So when Jesus compares her to the people who thought they knew what holiness was, but had never been broken, had never been undone, he says, “See, that prostitute, she will enter the kingdom of God before you do.” Jesus questions us, and says, “What is better? Is it that son, that keeps saying yes to his Father, but never goes. Or is it the son, that said no, but went anyway and did his father’s will?”

It can’t be a coincidence that the one speaking this parable would eventually be that Son, in the garden of Gethsemane, facing the cross, praying in the garden to his Father, saying I don’t want to do it, “Let this cup pass from me” (Matthew 26:39). Yet the next day he put his body on that cross to be broken, and it was in this brokenness that new life came to us all. It is his broken body on the cross that is the holiest symbol of our Christianity and the source of life-giving power. As St. Paul reminds us today, Jesus “humbled himself and became obedient to the point of death–even death on a cross. Therefore God also highly exalted him and gave him the name that is above every name, so that at the name of Jesus every knee should bend, in heaven and on earth and under the earth, and every tongue should confess that Jesus Christ is Lord, to the glory of God the Father” (Philippians 2:7-11).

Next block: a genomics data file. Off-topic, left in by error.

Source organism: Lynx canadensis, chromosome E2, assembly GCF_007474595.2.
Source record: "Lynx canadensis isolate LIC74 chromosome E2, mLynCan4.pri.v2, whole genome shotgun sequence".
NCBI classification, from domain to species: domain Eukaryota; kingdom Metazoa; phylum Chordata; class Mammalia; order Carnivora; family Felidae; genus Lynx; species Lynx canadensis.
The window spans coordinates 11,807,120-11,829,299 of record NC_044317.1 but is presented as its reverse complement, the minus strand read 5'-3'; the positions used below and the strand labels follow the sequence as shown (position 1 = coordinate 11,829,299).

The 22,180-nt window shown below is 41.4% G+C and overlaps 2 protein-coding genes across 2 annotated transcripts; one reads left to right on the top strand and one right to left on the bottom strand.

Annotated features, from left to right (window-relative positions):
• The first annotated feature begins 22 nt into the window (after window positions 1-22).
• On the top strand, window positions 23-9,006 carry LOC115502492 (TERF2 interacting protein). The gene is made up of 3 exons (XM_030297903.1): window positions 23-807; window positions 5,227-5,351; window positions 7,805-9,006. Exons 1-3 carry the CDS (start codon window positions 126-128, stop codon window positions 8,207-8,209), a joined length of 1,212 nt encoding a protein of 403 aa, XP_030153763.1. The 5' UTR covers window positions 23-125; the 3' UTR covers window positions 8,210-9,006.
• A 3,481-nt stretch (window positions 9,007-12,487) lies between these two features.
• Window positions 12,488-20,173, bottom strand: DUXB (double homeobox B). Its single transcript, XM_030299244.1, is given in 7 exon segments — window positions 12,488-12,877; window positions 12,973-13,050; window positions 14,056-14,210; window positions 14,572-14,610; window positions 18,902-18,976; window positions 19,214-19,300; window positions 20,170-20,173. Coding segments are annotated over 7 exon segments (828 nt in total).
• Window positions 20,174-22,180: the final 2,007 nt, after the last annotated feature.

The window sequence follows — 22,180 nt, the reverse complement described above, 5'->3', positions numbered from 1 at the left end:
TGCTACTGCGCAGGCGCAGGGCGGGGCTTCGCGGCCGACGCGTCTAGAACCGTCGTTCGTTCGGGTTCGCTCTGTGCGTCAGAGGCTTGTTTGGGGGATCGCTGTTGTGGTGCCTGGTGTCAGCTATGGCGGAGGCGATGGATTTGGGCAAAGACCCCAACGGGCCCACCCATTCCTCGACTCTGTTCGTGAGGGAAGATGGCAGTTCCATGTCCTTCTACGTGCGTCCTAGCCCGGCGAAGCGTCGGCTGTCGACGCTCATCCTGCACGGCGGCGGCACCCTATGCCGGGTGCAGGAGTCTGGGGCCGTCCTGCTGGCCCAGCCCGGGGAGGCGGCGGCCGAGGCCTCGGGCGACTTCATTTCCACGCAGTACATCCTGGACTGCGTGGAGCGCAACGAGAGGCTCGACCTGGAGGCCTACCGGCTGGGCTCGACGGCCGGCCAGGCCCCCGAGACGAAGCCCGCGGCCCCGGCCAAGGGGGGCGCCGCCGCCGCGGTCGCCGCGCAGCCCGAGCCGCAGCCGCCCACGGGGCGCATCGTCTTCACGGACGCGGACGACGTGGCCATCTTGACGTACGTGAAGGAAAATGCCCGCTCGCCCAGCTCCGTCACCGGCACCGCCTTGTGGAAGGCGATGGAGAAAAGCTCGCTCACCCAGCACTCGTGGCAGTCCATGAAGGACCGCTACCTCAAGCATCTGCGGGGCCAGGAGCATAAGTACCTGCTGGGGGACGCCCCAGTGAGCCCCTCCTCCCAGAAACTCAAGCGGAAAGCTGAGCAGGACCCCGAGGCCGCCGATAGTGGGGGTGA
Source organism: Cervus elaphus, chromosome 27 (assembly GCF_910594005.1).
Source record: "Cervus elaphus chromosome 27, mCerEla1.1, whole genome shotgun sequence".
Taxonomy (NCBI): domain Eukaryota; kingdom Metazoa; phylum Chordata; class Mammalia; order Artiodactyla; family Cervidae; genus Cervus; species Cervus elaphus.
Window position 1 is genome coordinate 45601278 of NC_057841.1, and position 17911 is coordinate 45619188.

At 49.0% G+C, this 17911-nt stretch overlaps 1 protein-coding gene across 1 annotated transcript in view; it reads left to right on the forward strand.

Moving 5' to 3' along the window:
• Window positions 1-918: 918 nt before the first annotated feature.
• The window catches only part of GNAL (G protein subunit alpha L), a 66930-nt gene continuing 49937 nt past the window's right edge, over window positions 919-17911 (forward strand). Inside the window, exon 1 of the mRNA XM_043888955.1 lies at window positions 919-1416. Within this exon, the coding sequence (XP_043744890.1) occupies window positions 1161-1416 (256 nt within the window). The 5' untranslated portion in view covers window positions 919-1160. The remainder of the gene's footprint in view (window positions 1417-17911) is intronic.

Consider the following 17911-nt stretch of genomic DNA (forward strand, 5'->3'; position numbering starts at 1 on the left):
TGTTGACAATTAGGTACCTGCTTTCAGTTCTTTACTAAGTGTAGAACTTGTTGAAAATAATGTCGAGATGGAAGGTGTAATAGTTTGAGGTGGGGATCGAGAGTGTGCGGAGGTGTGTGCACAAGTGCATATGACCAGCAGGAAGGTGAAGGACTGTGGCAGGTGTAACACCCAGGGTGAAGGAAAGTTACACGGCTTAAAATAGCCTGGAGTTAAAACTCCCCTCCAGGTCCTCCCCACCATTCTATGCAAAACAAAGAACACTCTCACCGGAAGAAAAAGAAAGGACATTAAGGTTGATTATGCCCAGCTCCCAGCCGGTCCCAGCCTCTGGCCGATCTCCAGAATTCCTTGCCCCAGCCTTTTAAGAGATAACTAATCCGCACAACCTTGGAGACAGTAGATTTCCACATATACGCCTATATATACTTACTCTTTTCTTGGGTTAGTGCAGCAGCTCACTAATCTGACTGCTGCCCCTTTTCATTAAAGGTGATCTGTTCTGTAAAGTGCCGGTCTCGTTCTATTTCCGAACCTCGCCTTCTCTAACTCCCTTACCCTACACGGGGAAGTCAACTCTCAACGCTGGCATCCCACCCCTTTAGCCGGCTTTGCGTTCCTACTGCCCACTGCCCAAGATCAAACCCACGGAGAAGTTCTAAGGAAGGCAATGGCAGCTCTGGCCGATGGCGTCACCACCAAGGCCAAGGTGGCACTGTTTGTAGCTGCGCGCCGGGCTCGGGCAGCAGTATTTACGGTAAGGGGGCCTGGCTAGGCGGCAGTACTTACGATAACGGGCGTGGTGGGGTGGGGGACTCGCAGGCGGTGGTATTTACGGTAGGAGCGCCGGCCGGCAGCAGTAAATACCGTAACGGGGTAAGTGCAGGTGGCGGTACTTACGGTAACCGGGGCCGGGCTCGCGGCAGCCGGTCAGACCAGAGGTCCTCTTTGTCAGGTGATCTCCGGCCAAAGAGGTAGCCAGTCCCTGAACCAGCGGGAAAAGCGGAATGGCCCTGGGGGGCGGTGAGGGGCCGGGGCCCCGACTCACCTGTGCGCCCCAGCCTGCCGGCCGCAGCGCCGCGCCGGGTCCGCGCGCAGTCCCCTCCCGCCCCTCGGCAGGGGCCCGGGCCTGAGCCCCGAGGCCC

If you feel your life beginning to crack in this really hard year that is not done with us yet–and I know a lot you are facing really hard things right now–if, like Ezekiel you see the fires burning what matters to you, let Ezekiel remind you that ashes and broken things are exactly what God can work with. If like Ezekiel, you have doubted that God can speak by the waters of Babylon, repent of that lack of faith, and get yourself a new heart and new spirit.

Holy God, whose presence is never confined to even our best projects, help us to hear your voice even in Babylon, forgive us when we have responded to things breaking with despair, and help us to repent of that if need be, and through your Holy Spirit give us “a new heart and a new spirit” to believe in the new life that awaits those who place their hope in you. Amen.

The Rev. Dr. Paul R. Kolbet